Prague Astronomical Clock
Old Town Square 1/3
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Tue - Sun 9am - 10pm
Mon 11am - 10pm
World's Oldest Working Astronomical ClockPrague's Astronomical Clock is the world's oldest working one of its kind. Installed in 1410, it is located on the Old Town City Hall in Prague's Old Town Square. The medieval clock features an astronomical dial; "The Walk of the Apostles", an hourly show of moving sculptures; and a monthly calendar dial with the 12 signs of the zodiac. The clock is the center of Prague and the city's most popular sight. On the top of every hour, huge crowds gather to watch the movement of the Twelve Apostles. Two doors on either side of the clock open and the statues become animated with twelve moving disciples. Animated statues representing greed, vanity and death also add to the performance, which during the Middle Ages was one of the man-made marvels of the world. For centuries it has been displaying the time and date, the position of the sun, the phase of the moon and astronomical cycles. Even in the age of smart phones, that is pretty impressive! It's easy to spend a whole afternoon, if not a whole day, here. You can visit the Town Hall, climb to the top of the tower for one of the best views in Prague, watch an Astronomical Clock performance, then enjoy a Czech meal in one of the local restaurants.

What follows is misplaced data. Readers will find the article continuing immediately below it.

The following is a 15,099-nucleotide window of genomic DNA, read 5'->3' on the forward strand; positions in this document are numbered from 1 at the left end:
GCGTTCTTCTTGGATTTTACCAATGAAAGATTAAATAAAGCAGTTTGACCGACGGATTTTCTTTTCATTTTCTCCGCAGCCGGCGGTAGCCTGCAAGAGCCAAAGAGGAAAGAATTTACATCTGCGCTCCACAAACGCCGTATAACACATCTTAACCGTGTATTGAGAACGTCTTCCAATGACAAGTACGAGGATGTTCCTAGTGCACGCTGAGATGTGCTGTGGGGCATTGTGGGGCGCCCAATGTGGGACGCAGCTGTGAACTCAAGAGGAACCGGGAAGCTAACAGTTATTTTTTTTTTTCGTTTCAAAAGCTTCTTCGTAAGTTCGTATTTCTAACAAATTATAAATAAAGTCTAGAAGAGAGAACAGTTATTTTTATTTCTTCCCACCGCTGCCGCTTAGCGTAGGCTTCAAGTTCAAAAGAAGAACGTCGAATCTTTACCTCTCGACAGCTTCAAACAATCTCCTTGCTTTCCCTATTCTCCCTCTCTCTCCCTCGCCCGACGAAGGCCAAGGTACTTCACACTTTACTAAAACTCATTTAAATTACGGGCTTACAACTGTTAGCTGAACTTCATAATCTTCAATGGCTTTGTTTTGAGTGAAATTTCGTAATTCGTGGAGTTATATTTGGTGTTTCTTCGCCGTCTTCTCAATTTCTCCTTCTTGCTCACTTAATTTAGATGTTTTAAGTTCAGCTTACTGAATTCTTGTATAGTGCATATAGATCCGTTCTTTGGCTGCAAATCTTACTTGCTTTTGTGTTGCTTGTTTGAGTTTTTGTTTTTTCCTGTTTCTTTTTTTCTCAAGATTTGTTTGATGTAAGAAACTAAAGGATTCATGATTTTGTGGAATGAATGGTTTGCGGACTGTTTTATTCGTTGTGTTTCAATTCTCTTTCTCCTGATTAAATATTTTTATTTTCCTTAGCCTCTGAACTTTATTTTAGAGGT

AFAR Local Expert
over 4 years ago
Check out Pražský orloj the world's oldest working astronomical clock
Complete with an ornate astronomical and calendar dials and moving figures, the Orloj (Czech for clock) on the Old Town Hall is the main event in Prague's Old Town Square. While the clock itself and the astronomical dial date back to 1410, the calendar dial and moving figures were added later. If you've seen other moving clocks and feel unimpressed, just remind yourself that this is the world's oldest working astronomical clock---it's worth a few minutes of your time to catch the hourly show.
over 4 years ago
The Prague Astronomical Clock or Prague Orloj
Another shining symbol of Prague. You cannot go there without seeing it, or witnessing the show at the top of every hour. First installed in 1410, this magical landmark works still to this day.